|Event will include Appalachian clogging and Irish step dancing|
The Green Grass Cloggers and Rince na h’Eireann will perform Appalachian clogging and Irish step dancing at Ferrum College on Valentine’s Day.
Monday, February 10, 2014
The Celtibillies, a Virginia based acoustic group whose music explores the connections between Celtic and Appalachian traditions, will present a special Valentine's Day performance in Ferrum College's Sale Theatre on Friday, Feb. 14.
Joining the Celtibillies on stage will be two dance troupes, the Green Grass Cloggers and Rince na h'Eireann, who will further illustrate the connections between Appalachian and Celtic cultures.
Patrons may enjoy dinner at 5:30 p.m. followed by the show for $45 or just the show at 7 p.m. for $20. Tickets may be ordered online at www.blueridgeperformingarts.com or by calling (540) 230-6600.
As the Washington Post noted, the Celtibillies "interweave bluegrass and Irish music on a mind-reeling collection of instruments."
In addition to Jack Hinshelwood's fiddle, guitar and harmonica, Becky Barlow plays hammer dulcimer, keyboards, and the bodhran (a hand held Irish drum).
Jeff Hofmann plays upright bass, and Tim Sauls performs on guitar, banjo, fiddle and bouzouki (an instrument like a mandolin only having a lower range due to its long neck and strings).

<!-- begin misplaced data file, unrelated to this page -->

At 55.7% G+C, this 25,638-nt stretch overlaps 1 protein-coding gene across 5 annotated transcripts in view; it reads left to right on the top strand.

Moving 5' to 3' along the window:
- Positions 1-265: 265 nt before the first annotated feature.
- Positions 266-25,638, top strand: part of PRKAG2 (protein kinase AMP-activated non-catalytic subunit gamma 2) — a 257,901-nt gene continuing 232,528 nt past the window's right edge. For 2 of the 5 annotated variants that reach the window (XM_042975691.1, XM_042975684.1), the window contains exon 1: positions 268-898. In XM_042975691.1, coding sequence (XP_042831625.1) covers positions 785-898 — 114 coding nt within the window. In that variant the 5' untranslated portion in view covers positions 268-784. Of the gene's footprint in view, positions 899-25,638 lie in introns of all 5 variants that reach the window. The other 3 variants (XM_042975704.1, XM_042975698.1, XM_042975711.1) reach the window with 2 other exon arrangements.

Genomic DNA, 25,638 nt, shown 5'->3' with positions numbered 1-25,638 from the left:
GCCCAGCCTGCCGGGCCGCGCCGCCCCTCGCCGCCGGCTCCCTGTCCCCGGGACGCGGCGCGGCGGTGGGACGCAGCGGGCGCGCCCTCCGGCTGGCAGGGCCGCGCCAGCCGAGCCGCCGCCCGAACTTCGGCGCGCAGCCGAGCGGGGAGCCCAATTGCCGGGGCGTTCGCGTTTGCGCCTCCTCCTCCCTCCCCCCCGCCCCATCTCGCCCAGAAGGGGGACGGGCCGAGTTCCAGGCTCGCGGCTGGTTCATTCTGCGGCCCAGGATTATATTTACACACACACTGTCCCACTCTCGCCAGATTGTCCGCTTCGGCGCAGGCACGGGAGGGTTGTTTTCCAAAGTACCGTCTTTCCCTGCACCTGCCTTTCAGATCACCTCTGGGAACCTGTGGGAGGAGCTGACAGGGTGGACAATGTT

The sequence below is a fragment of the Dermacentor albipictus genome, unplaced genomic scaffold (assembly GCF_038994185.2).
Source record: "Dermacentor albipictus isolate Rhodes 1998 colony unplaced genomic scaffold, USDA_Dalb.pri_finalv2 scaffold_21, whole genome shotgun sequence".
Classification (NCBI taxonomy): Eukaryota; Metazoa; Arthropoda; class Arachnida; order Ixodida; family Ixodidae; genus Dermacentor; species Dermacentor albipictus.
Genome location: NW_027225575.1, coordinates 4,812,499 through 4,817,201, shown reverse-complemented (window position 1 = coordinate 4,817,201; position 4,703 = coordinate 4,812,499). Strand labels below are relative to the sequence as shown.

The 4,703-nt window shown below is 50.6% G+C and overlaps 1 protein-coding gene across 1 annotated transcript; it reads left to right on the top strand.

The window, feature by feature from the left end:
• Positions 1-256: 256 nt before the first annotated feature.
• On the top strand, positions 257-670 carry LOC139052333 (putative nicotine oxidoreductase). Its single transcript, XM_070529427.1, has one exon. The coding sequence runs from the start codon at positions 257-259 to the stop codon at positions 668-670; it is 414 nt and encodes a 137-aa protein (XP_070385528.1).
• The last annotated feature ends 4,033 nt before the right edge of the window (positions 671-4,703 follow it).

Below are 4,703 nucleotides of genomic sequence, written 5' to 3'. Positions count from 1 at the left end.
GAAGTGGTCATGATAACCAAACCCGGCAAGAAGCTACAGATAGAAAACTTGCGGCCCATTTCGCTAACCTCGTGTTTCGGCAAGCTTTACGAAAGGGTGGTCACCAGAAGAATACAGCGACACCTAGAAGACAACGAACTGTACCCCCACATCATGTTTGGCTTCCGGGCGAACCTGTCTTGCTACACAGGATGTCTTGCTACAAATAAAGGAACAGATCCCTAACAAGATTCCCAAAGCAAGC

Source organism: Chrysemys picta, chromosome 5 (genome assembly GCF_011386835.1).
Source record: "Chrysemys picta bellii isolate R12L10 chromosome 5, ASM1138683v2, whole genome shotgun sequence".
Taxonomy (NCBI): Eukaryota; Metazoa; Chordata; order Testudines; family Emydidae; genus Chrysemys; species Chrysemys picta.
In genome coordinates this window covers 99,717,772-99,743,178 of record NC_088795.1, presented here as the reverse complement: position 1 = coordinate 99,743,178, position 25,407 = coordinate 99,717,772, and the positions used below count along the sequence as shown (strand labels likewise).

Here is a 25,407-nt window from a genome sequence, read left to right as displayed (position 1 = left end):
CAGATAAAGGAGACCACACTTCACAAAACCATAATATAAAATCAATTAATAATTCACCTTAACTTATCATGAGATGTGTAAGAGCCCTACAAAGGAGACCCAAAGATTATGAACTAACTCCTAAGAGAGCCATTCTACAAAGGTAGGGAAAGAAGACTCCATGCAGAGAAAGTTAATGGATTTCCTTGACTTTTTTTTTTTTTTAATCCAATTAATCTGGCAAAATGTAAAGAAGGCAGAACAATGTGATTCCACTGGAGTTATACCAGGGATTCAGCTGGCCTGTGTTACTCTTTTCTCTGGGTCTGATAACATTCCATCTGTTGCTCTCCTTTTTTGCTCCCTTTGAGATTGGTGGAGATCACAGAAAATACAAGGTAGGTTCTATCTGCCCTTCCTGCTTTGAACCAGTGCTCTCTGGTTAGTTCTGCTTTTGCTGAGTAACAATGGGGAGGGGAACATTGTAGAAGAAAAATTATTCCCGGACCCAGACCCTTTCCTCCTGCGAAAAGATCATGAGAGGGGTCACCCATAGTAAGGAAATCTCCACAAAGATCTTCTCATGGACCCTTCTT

The Celtibillies are celebrating their 20th year in 2014.
Appalachian clogging and Irish step dance represent the more formal dance styles from each tradition, where the dance is choreographed for multiple dancers and the steps can involve the feet often being raised high off the floor.
The Green Grass Cloggers have been performing since 1971 and have inspired the creation of many other clogging groups over the past 42 years.
Rince na h'Eireann (Gaelic for Dance of Ireland and pronounced rinka-na-herron) is an Irish dance school formed in 1994 by Ireland native Sandra Connick, who grew up immersed in Ireland's music and dance culture. Several of the dancers will be competing in the World Irish Dance Championships in London, England, in April.
"We love to include the dance element in our performances," said Hinshelwood. "It sends the energy level of a show through the roof. And it helps us illustrate the connections between these two traditions, which really are remarkable."
The Celtibillies are part of the Virginia Commission for the Arts (VCA) Tour Directory and their appearance at Ferrum College is funded in part by the VCA. Their performance is part of the College's new Blue Ridge Performing Arts Series that began last summer after the Blue Ridge Dinner Theatre, which made its home at the college for more than 30 years, closed its doors at the end of the 2012 season when founders Rex Stephenson and Jody Brown retired.
The series, which is also partially supported by the VCA as well as the National Endowment for the Arts, features a variety of professional performances. Events planned in 2014 include Barter Theatre's production of "Don't Cry for Me, Margaret Mitchell" on May 3; and a to-be-scheduled Roanoke Symphony Orchestra fundraiser, featuring Bob Ravenscroft and David Wiley, in spring 2014. Additional events will soon be added to the schedule for the 2014 -- 2015 season.
Blue Ridge Performing Arts Series patrons have the option of enjoying a meal prior to each performance for an additional charge. Show-only tickets are also available. For a detailed performance schedule, reservations and additional information, visit www.blueridgeperformingarts.com or call (540) 230-6600.